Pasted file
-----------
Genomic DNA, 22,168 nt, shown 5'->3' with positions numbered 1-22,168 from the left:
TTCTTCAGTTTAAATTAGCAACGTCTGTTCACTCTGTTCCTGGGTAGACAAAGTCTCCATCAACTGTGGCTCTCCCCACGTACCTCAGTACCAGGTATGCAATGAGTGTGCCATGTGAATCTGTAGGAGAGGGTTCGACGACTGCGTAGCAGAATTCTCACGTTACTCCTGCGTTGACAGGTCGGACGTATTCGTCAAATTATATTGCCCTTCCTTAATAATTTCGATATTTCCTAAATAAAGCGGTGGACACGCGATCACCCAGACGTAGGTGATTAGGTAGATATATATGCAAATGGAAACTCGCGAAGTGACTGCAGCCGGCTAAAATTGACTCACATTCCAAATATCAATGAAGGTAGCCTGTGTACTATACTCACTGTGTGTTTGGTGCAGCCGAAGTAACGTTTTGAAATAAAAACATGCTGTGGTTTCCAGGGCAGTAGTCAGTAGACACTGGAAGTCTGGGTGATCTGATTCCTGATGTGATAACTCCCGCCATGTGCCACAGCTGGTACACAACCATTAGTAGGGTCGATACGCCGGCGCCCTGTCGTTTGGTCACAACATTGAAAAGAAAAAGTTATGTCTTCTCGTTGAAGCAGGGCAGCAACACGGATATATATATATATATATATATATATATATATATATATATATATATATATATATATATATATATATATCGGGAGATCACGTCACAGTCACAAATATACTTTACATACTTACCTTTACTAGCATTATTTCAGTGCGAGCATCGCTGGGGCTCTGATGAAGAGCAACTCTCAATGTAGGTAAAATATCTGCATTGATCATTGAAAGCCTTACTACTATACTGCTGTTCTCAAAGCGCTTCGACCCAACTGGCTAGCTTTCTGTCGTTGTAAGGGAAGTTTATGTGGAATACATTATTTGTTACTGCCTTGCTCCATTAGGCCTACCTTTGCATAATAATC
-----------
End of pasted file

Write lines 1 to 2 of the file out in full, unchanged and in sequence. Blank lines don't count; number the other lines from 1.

Genomic DNA, 22,168 nt, shown 5'->3' with positions numbered 1-22,168 from the left:
TTCTTCAGTTTAAATTAGCAACGTCTGTTCACTCTGTTCCTGGGTAGACAAAGTCTCCATCAACTGTGGCTCTCCCCACGTACCTCAGTACCAGGTATGCAATGAGTGTGCCATGTGAATCTGTAGGAGAGGGTTCGACGACTGCGTAGCAGAATTCTCACGTTACTCCTGCGTTGACAGGTCGGACGTATTCGTCAAATTATATTGCCCTTCCTTAATAATTTCGATATTTCCTAAATAAAGCGGTGGACACGCGATCACCCAGACGTAGGTGATTAGGTAGATATATATGCAAATGGAAACTCGCGAAGTGACTGCAGCCGGCTAAAATTGACTCACATTCCAAATATCAATGAAGGTAGCCTGTGTACTATACTCACTGTGTGTTTGGTGCAGCCGAAGTAACGTTTTGAAATAAAAACATGCTGTGGTTTCCAGGGCAGTAGTCAGTAGACACTGGAAGTCTGGGTGATCTGATTCCTGATGTGATAACTCCCGCCATGTGCCACAGCTGGTACACAACCATTAGTAGGGTCGATACGCCGGCGCCCTGTCGTTTGGTCACAACATTGAAAAGAAAAAGTTATGTCTTCTCGTTGAAGCAGGGCAGCAACACGGATATATATATATATATATATATATATATATATATATATATATATATATATATATATATATATATATATCGGGAGATCACGTCACAGTCACAAATATACTTTACATACTTACCTTTACTAGCATTATTTCAGTGCGAGCATCGCTGGGGCTCTGATGAAGAGCAACTCTCAATGTAGGTAAAATATCTGCATTGATCATTGAAAGCCTTACTACTATACTGCTGTTCTCAAAGCGCTTCGACCCAACTGGCTAGCTTTCTGTCGTTGTAAGGGAAGTTTATGTGGAATACATTATTTGTTACTGCCTTGCTCCATTAGGCCTACCTTTGCATAATAATC